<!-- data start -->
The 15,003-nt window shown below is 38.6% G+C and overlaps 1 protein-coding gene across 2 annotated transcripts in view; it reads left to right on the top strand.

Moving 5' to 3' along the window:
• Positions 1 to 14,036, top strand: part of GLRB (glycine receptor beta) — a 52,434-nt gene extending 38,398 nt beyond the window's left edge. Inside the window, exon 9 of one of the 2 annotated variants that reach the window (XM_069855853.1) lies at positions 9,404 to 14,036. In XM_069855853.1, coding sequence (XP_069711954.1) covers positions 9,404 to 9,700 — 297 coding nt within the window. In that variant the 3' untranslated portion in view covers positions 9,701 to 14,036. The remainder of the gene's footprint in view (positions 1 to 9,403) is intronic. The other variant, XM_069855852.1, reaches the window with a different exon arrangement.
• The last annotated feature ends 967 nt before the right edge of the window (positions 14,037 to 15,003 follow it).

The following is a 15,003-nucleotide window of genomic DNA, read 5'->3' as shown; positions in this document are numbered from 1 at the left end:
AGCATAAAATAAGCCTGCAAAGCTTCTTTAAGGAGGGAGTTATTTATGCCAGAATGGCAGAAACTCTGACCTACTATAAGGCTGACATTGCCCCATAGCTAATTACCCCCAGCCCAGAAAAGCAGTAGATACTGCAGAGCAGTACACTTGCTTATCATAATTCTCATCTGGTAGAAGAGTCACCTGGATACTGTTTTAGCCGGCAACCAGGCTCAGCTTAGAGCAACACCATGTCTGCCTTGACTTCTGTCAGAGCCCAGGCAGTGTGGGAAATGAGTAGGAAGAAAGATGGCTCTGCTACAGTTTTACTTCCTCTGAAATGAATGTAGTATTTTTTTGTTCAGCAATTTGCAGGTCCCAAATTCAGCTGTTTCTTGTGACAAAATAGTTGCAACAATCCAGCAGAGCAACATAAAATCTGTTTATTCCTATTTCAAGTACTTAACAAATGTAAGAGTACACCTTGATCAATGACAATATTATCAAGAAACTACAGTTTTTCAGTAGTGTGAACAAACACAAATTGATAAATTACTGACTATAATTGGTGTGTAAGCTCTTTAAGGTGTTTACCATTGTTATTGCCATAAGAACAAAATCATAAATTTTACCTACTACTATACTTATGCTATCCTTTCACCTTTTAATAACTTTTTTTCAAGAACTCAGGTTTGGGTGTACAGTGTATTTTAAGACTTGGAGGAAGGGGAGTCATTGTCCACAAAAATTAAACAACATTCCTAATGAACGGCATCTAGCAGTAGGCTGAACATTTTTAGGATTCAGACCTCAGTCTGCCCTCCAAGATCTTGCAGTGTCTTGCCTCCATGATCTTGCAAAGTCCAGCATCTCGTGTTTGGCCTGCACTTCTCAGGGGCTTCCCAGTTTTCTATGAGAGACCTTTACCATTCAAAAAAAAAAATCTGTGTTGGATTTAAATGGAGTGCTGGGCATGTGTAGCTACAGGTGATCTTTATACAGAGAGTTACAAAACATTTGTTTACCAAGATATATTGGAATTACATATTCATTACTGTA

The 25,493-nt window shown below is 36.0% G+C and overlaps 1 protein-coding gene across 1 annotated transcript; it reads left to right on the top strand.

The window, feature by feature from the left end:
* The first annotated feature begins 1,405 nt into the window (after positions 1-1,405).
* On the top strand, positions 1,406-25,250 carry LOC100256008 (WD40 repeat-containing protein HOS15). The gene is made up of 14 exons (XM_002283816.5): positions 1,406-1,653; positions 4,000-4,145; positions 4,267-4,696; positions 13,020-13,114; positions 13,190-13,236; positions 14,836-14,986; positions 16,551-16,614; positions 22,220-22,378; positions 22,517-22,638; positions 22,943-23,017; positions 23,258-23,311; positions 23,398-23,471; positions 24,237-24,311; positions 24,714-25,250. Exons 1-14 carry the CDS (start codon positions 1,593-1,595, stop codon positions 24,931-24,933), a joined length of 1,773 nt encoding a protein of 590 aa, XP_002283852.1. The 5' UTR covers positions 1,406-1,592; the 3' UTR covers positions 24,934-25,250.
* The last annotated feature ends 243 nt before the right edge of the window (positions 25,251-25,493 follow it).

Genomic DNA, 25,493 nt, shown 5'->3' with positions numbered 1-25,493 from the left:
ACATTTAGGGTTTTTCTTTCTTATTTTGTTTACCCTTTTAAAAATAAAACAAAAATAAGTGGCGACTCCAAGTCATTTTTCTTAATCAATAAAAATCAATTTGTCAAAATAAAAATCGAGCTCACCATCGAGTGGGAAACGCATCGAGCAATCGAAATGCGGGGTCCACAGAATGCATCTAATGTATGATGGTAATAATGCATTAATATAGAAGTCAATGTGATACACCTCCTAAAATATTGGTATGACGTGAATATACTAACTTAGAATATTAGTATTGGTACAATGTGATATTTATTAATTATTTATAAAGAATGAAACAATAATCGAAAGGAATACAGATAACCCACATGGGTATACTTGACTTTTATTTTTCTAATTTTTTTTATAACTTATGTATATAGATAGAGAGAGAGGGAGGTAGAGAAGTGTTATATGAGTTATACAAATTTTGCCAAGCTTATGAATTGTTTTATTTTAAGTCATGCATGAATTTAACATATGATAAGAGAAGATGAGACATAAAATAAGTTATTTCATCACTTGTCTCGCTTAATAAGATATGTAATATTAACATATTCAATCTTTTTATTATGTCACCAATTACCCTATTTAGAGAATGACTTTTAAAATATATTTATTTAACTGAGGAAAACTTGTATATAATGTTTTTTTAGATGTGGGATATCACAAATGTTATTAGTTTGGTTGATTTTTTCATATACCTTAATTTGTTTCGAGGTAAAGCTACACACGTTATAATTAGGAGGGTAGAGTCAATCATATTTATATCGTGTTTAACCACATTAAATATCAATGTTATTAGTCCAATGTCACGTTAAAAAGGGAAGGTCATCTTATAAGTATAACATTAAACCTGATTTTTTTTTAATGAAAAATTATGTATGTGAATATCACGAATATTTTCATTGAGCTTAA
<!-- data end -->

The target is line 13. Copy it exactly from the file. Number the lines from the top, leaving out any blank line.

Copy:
ACATTTAGGGTTTTTCTTTCTTATTTTGTTTACCCTTTTAAAAATAAAACAAAAATAAGTGGCGACTCCAAGTCATTTTTCTTAATCAATAAAAATCAATTTGTCAAAATAAAAATCGAGCTCACCATCGAGTGGGAAACGCATCGAGCAATCGAAATGCGGGGTCCACAGAATGCATCTAATGTATGATGGTAATAATGCATTAATATAGAAGTCAATGTGATACACCTCCTAAAATATTGGTATGACGTGAATATACTAACTTAGAATATTAGTATTGGTACAATGTGATATTTATTAATTATTTATAAAGAATGAAACAATAATCGAAAGGAATACAGATAACCCACATGGGTATACTTGACTTTTATTTTTCTAATTTTTTTTATAACTTATGTATATAGATAGAGAGAGAGGGAGGTAGAGAAGTGTTATATGAGTTATACAAATTTTGCCAAGCTTATGAATTGTTTTATTTTAAGTCATGCATGAATTTAACATATGATAAGAGAAGATGAGACATAAAATAAGTTATTTCATCACTTGTCTCGCTTAATAAGATATGTAATATTAACATATTCAATCTTTTTATTATGTCACCAATTACCCTATTTAGAGAATGACTTTTAAAATATATTTATTTAACTGAGGAAAACTTGTATATAATGTTTTTTTAGATGTGGGATATCACAAATGTTATTAGTTTGGTTGATTTTTTCATATACCTTAATTTGTTTCGAGGTAAAGCTACACACGTTATAATTAGGAGGGTAGAGTCAATCATATTTATATCGTGTTTAACCACATTAAATATCAATGTTATTAGTCCAATGTCACGTTAAAAAGGGAAGGTCATCTTATAAGTATAACATTAAACCTGATTTTTTTTTAATGAAAAATTATGTATGTGAATATCACGAATATTTTCATTGAGCTTAA